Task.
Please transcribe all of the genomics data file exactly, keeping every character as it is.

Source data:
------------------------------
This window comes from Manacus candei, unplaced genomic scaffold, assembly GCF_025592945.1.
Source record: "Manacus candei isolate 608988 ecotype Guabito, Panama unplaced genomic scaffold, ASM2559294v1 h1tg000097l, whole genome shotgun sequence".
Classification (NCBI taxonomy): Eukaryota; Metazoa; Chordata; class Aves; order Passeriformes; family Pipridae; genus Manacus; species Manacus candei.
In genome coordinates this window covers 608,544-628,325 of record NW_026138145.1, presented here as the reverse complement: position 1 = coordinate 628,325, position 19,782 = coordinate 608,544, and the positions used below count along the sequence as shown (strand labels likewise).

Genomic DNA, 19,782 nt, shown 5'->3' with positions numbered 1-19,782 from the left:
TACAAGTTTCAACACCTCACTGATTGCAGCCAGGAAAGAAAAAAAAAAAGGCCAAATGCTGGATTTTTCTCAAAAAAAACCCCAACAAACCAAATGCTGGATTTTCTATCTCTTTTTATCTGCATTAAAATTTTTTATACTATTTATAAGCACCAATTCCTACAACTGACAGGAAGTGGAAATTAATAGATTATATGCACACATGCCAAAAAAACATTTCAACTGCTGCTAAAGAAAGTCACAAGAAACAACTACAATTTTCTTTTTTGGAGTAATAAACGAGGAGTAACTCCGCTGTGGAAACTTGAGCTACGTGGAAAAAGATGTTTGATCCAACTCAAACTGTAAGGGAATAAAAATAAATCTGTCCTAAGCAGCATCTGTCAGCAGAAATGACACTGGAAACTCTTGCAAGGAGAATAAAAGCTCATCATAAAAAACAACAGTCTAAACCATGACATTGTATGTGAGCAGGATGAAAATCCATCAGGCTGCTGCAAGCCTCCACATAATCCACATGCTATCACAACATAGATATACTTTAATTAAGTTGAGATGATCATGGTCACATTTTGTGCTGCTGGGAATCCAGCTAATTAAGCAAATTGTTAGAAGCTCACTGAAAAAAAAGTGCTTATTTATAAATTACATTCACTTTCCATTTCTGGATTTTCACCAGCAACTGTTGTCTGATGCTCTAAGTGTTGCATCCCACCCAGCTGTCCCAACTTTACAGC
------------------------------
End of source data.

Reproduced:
This window comes from Manacus candei, unplaced genomic scaffold, assembly GCF_025592945.1.
Source record: "Manacus candei isolate 608988 ecotype Guabito, Panama unplaced genomic scaffold, ASM2559294v1 h1tg000097l, whole genome shotgun sequence".
Classification (NCBI taxonomy): Eukaryota; Metazoa; Chordata; class Aves; order Passeriformes; family Pipridae; genus Manacus; species Manacus candei.
In genome coordinates this window covers 608,544-628,325 of record NW_026138145.1, presented here as the reverse complement: position 1 = coordinate 628,325, position 19,782 = coordinate 608,544, and the positions used below count along the sequence as shown (strand labels likewise).

Genomic DNA, 19,782 nt, shown 5'->3' with positions numbered 1-19,782 from the left:
TACAAGTTTCAACACCTCACTGATTGCAGCCAGGAAAGAAAAAAAAAAAGGCCAAATGCTGGATTTTTCTCAAAAAAAACCCCAACAAACCAAATGCTGGATTTTCTATCTCTTTTTATCTGCATTAAAATTTTTTATACTATTTATAAGCACCAATTCCTACAACTGACAGGAAGTGGAAATTAATAGATTATATGCACACATGCCAAAAAAACATTTCAACTGCTGCTAAAGAAAGTCACAAGAAACAACTACAATTTTCTTTTTTGGAGTAATAAACGAGGAGTAACTCCGCTGTGGAAACTTGAGCTACGTGGAAAAAGATGTTTGATCCAACTCAAACTGTAAGGGAATAAAAATAAATCTGTCCTAAGCAGCATCTGTCAGCAGAAATGACACTGGAAACTCTTGCAAGGAGAATAAAAGCTCATCATAAAAAACAACAGTCTAAACCATGACATTGTATGTGAGCAGGATGAAAATCCATCAGGCTGCTGCAAGCCTCCACATAATCCACATGCTATCACAACATAGATATACTTTAATTAAGTTGAGATGATCATGGTCACATTTTGTGCTGCTGGGAATCCAGCTAATTAAGCAAATTGTTAGAAGCTCACTGAAAAAAAAGTGCTTATTTATAAATTACATTCACTTTCCATTTCTGGATTTTCACCAGCAACTGTTGTCTGATGCTCTAAGTGTTGCATCCCACCCAGCTGTCCCAACTTTACAGC